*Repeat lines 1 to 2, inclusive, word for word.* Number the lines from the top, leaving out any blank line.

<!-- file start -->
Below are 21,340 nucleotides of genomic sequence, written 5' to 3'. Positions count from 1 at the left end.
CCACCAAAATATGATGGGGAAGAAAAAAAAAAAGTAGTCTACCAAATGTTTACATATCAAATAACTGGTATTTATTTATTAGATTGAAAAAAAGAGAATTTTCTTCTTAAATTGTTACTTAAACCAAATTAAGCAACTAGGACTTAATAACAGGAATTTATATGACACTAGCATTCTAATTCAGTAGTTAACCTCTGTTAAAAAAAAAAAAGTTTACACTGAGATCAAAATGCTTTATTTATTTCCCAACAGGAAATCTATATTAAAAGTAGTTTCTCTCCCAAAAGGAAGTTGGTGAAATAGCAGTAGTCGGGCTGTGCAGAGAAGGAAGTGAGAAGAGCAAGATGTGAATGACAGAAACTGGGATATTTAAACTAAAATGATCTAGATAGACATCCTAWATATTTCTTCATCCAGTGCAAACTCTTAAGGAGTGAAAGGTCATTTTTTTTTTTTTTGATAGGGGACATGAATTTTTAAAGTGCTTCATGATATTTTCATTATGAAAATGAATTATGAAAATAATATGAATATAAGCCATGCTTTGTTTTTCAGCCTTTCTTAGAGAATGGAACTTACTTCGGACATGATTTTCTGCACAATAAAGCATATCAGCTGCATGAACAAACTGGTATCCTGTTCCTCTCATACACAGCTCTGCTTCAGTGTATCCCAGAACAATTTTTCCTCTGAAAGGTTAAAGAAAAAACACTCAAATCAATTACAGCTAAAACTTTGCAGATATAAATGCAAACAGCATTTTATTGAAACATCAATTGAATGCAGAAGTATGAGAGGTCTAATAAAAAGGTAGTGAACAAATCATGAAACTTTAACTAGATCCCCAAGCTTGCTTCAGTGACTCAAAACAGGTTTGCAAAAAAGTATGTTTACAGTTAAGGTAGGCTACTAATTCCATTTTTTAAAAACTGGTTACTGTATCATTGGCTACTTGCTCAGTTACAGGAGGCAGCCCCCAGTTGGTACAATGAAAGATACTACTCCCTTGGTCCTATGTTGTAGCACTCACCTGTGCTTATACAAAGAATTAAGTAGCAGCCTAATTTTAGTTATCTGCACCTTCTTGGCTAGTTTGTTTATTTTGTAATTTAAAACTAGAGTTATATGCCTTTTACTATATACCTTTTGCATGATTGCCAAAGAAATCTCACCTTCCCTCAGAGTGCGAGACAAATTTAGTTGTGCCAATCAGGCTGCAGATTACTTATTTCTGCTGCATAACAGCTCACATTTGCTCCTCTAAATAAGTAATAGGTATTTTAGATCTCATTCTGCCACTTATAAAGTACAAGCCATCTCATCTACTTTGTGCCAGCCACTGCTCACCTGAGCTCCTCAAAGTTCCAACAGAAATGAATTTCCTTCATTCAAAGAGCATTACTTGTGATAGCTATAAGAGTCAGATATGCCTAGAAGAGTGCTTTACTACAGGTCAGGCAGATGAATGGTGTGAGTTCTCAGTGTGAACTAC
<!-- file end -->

Below are 21,340 nucleotides of genomic sequence, written 5' to 3'. Positions count from 1 at the left end.
CCACCAAAATATGATGGGGAAGAAAAAAAAAAAGTAGTCTACCAAATGTTTACATATCAAATAACTGGTATTTATTTATTAGATTGAAAAAAAGAGAATTTTCTTCTTAAATTGTTACTTAAACCAAATTAAGCAACTAGGACTTAATAACAGGAATTTATATGACACTAGCATTCTAATTCAGTAGTTAACCTCTGTTAAAAAAAAAAAAGTTTACACTGAGATCAAAATGCTTTATTTATTTCCCAACAGGAAATCTATATTAAAAGTAGTTTCTCTCCCAAAAGGAAGTTGGTGAAATAGCAGTAGTCGGGCTGTGCAGAGAAGGAAGTGAGAAGAGCAAGATGTGAATGACAGAAACTGGGATATTTAAACTAAAATGATCTAGATAGACATCCTAWATATTTCTTCATCCAGTGCAAACTCTTAAGGAGTGAAAGGTCATTTTTTTTTTTTTTGATAGGGGACATGAATTTTTAAAGTGCTTCATGATATTTTCATTATGAAAATGAATTATGAAAATAATATGAATATAAGCCATGCTTTGTTTTTCAGCCTTTCTTAGAGAATGGAACTTACTTCGGACATGATTTTCTGCACAATAAAGCATATCAGCTGCATGAACAAACTGGTATCCTGTTCCTCTCATACACAGCTCTGCTTCAGTGTATCCCAGAACAATTTTTCCTCTGAAAGGTTAAAGAAAAAACACTCAAATCAATTACAGCTAAAACTTTGCAGATATAAATGCAAACAGCATTTTATTGAAACATCAATTGAATGCAGAAGTATGAGAGGTCTAATAAAAAGGTAGTGAACAAATCATGAAACTTTAACTAGATCCCCAAGCTTGCTTCAGTGACTCAAAACAGGTTTGCAAAAAAGTATGTTTACAGTTAAGGTAGGCTACTAATTCCATTTTTTAAAAACTGGTTACTGTATCATTGGCTACTTGCTCAGTTACAGGAGGCAGCCCCCAGTTGGTACAATGAAAGATACTACTCCCTTGGTCCTATGTTGTAGCACTCACCTGTGCTTATACAAAGAATTAAGTAGCAGCCTAATTTTAGTTATCTGCACCTTCTTGGCTAGTTTGTTTATTTTGTAATTTAAAACTAGAGTTATATGCCTTTTACTATATACCTTTTGCATGATTGCCAAAGAAATCTCACCTTCCCTCAGAGTGCGAGACAAATTTAGTTGTGCCAATCAGGCTGCAGATTACTTATTTCTGCTGCATAACAGCTCACATTTGCTCCTCTAAATAAGTAATAGGTATTTTAGATCTCATTCTGCCACTTATAAAGTACAAGCCATCTCATCTACTTTGTGCCAGCCACTGCTCACCTGAGCTCCTCAAAGTTCCAACAGAAATGAATTTCCTTCATTCAAAGAGCATTACTTGTGATAGCTATAAGAGTCAGATATGCCTAGAAGAGTGCTTTACTACAGGTCAGGCAGATGAATGGTGTGAGTTCTCAGTGTGAACTAC